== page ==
Last week in her blog post my colleague Carol Garvan suggested some fanciful New Year’s resolutions. Like Carol, I too would like to go to that exotic resort in Thailand which would pamper me with limitless chocolate and ice cream. But that’s wishful thinking and it’s not going to happen anytime soon.
So here’s a resolution that’s a little less quixotic and is something that we can try to make happen in 2014. It’s time to make the minimum wage a living wage for all hard-working Americans. It’s time for a real increase from the current national level of $7.25 per hour and even from the slightly higher level here in Maine of $7.50.
This week marks the 50th anniversary of President Johnson’s War on Poverty. Within three years after LBJ announced his plans to guarantee all Americans economic security through programs like Medicare and food stamps, the minimum wage was worth $10.56 in today’s dollars—or $3.25 more per hour than what is guaranteed today nationally and $3 more than here in Maine.
In her seminal 2001 book Nickel and Dimed: On (Not) Getting By in America, Barbara Ehrenreich wrote that most American low wage workers are forced to live paycheck to paycheck and are a single economic setback from disaster—an unexpected health care bill, the loss of a job, an unexpected bill Ehrenreich herself worked for minimum wage in Maine for the Merry Maids housecleaning service and was unable to make ends meet.
Indeed, the poverty line for a family of four today is $23,550, or almost $6,000 above what an individual earning minimum wage makes in a year. Back in 1965, some 19% of American families lived below the poverty line; despite the War on Poverty programs instituted by LBJ, the rate today is only slightly better, about 15%. Some 46 million Americans (!!!) live in households with scarcely adequate income with many relying on public assistance to subsist. In the meantime, corporations paying workers at or near the minimum wage like McDonalds and Wal-Mart rake in record profits and CEO pay has skyrocketed.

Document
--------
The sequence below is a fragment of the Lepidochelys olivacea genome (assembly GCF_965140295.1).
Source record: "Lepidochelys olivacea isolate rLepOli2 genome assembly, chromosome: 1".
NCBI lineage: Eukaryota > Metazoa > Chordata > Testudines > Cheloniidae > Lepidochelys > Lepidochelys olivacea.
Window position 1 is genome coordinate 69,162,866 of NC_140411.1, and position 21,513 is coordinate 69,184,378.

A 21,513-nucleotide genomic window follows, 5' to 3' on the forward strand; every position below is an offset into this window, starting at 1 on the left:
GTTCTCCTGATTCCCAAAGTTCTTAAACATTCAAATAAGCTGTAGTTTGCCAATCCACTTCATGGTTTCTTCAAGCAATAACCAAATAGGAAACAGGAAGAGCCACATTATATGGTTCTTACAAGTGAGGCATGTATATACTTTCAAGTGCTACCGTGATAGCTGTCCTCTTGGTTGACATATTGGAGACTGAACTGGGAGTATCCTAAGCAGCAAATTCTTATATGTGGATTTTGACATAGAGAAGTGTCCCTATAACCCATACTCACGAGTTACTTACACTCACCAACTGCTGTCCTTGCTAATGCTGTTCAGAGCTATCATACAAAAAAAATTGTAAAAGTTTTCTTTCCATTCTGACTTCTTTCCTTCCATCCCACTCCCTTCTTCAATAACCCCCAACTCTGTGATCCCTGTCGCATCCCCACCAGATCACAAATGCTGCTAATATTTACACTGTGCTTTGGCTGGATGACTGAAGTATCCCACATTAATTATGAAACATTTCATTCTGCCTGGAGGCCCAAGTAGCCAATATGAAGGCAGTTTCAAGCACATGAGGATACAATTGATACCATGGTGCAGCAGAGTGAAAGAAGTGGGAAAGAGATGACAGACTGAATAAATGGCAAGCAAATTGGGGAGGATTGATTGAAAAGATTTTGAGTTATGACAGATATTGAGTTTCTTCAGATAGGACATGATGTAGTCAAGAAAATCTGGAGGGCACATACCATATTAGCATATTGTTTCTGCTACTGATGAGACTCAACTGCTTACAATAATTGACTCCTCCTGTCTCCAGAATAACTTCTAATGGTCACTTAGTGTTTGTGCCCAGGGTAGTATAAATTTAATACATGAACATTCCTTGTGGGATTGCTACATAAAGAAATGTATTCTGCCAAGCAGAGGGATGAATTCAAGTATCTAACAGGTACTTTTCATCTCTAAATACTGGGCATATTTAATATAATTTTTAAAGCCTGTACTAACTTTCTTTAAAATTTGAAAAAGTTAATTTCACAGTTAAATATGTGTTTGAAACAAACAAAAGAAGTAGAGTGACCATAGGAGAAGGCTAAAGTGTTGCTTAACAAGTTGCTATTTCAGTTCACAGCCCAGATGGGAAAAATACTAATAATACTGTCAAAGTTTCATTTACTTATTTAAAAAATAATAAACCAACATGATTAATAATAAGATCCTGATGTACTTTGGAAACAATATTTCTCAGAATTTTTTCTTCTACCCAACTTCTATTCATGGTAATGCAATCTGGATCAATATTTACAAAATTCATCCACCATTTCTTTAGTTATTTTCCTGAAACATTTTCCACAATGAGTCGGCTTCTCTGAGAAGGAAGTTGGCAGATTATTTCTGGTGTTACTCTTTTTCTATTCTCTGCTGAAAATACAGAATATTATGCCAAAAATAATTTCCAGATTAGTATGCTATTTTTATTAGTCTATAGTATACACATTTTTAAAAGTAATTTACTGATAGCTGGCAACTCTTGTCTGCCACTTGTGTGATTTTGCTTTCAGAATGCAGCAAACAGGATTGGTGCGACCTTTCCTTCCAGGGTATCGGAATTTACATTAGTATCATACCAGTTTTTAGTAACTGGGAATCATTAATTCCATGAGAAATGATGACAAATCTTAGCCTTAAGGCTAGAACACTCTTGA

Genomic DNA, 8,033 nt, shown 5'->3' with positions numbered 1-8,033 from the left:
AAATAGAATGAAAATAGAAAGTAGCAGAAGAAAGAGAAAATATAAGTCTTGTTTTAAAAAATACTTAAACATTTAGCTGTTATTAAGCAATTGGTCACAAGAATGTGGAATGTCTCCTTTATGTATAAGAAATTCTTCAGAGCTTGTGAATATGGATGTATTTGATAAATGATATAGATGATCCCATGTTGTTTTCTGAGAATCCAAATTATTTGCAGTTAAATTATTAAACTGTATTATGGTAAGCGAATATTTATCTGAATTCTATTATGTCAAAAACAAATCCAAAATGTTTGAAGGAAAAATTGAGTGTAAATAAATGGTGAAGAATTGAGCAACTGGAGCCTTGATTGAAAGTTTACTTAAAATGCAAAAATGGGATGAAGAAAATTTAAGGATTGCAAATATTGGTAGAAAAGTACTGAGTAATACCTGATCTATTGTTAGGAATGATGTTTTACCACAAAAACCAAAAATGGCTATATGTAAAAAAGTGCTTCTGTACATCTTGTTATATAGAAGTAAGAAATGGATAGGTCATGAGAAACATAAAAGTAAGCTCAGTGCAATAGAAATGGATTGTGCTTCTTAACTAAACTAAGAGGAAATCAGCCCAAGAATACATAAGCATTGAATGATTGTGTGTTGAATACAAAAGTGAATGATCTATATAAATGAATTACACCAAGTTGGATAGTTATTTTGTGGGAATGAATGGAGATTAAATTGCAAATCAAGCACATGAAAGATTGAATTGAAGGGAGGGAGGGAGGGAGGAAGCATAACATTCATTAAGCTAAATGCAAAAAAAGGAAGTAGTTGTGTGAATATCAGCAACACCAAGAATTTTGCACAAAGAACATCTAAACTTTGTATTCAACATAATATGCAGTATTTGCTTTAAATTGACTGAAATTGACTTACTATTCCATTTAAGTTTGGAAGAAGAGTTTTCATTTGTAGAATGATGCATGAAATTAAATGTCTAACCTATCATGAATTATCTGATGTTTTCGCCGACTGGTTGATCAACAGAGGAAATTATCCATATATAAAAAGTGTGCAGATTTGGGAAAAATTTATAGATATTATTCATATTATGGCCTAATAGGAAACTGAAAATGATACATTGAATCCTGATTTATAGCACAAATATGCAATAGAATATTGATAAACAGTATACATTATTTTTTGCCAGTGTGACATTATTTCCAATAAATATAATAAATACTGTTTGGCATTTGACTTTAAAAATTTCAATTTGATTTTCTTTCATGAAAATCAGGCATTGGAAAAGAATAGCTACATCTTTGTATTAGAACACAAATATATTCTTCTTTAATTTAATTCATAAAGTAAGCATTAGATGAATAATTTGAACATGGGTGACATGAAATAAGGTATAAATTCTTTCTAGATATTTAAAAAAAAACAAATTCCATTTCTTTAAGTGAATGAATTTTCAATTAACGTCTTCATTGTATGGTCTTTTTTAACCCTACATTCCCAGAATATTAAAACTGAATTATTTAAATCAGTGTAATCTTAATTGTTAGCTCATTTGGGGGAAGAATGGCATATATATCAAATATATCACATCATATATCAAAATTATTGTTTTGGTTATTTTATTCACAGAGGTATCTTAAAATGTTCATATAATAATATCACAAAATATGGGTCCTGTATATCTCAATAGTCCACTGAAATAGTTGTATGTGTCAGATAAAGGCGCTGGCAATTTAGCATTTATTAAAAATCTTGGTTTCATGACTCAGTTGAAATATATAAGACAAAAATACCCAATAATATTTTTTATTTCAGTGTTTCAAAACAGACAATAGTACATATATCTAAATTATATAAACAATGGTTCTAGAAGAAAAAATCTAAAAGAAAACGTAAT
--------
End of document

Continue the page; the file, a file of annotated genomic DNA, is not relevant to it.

So what is Congress’s response to this tale of two Americas? Last week Congress let unemployment benefits expire for tens of millions of Americans and as part of the recent budget deal cut food stamps, not to mention pensions for veterans.
How do we get out of this mess? Some would say education is the answer—but even that has proven to be no magic elixir. Roughly 40% of low wage workers have attended some college, and 80% have completed high school.
Rather, the quicker—and simpler—answer is to raise the minimum wage. Raising the minimum wage by as little as $2.85 an hour to $10.10—still .40 below where the minimum wage stood almost 50 years ago—would lift some 5 million Americans out of poverty. Better still, enacting a living wage, to $15, as some municipalities like Seattle have done or plan to do, would improve the lives of millions more.
No doubt some will argue that business can’t afford it. I say—can we, as richest nation in the world—afford to do anything less? We are not talking here about people looking for a government handout; we are talking about the fact that 70% of those receiving government assistance are members of working families. Can we afford to allow our brothers and sisters remain mired in poverty?
This new year, let’s resolve to go back to the future. Let’s renew the War on Poverty, beginning with a substantial raise in the minimum wage.
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